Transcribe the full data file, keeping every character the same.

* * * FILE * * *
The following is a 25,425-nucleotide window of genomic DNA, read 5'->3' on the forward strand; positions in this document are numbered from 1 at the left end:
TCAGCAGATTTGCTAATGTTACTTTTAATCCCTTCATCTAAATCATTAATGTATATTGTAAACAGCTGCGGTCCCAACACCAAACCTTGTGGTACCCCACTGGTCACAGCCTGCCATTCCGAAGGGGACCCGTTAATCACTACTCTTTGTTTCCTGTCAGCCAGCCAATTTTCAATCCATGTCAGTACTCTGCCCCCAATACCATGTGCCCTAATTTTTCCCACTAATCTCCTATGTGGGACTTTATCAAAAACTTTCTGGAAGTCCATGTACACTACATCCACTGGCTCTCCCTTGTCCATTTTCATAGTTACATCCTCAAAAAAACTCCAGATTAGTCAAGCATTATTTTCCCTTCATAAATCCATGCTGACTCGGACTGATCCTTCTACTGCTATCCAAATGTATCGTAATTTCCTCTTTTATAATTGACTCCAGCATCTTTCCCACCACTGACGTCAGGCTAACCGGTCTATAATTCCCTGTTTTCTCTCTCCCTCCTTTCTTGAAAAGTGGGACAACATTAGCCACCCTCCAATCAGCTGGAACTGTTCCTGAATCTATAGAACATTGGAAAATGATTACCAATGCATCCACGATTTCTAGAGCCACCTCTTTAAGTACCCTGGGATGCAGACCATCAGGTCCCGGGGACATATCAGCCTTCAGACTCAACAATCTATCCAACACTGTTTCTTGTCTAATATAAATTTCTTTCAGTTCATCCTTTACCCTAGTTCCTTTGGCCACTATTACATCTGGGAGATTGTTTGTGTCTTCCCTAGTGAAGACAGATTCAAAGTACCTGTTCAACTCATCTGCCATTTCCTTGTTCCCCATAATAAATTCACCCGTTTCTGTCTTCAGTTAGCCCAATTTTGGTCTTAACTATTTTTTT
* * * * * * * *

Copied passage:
The following is a 25,425-nucleotide window of genomic DNA, read 5'->3' on the forward strand; positions in this document are numbered from 1 at the left end:
TCAGCAGATTTGCTAATGTTACTTTTAATCCCTTCATCTAAATCATTAATGTATATTGTAAACAGCTGCGGTCCCAACACCAAACCTTGTGGTACCCCACTGGTCACAGCCTGCCATTCCGAAGGGGACCCGTTAATCACTACTCTTTGTTTCCTGTCAGCCAGCCAATTTTCAATCCATGTCAGTACTCTGCCCCCAATACCATGTGCCCTAATTTTTCCCACTAATCTCCTATGTGGGACTTTATCAAAAACTTTCTGGAAGTCCATGTACACTACATCCACTGGCTCTCCCTTGTCCATTTTCATAGTTACATCCTCAAAAAAACTCCAGATTAGTCAAGCATTATTTTCCCTTCATAAATCCATGCTGACTCGGACTGATCCTTCTACTGCTATCCAAATGTATCGTAATTTCCTCTTTTATAATTGACTCCAGCATCTTTCCCACCACTGACGTCAGGCTAACCGGTCTATAATTCCCTGTTTTCTCTCTCCCTCCTTTCTTGAAAAGTGGGACAACATTAGCCACCCTCCAATCAGCTGGAACTGTTCCTGAATCTATAGAACATTGGAAAATGATTACCAATGCATCCACGATTTCTAGAGCCACCTCTTTAAGTACCCTGGGATGCAGACCATCAGGTCCCGGGGACATATCAGCCTTCAGACTCAACAATCTATCCAACACTGTTTCTTGTCTAATATAAATTTCTTTCAGTTCATCCTTTACCCTAGTTCCTTTGGCCACTATTACATCTGGGAGATTGTTTGTGTCTTCCCTAGTGAAGACAGATTCAAAGTACCTGTTCAACTCATCTGCCATTTCCTTGTTCCCCATAATAAATTCACCCGTTTCTGTCTTCAGTTAGCCCAATTTTGGTCTTAACTATTTTTTT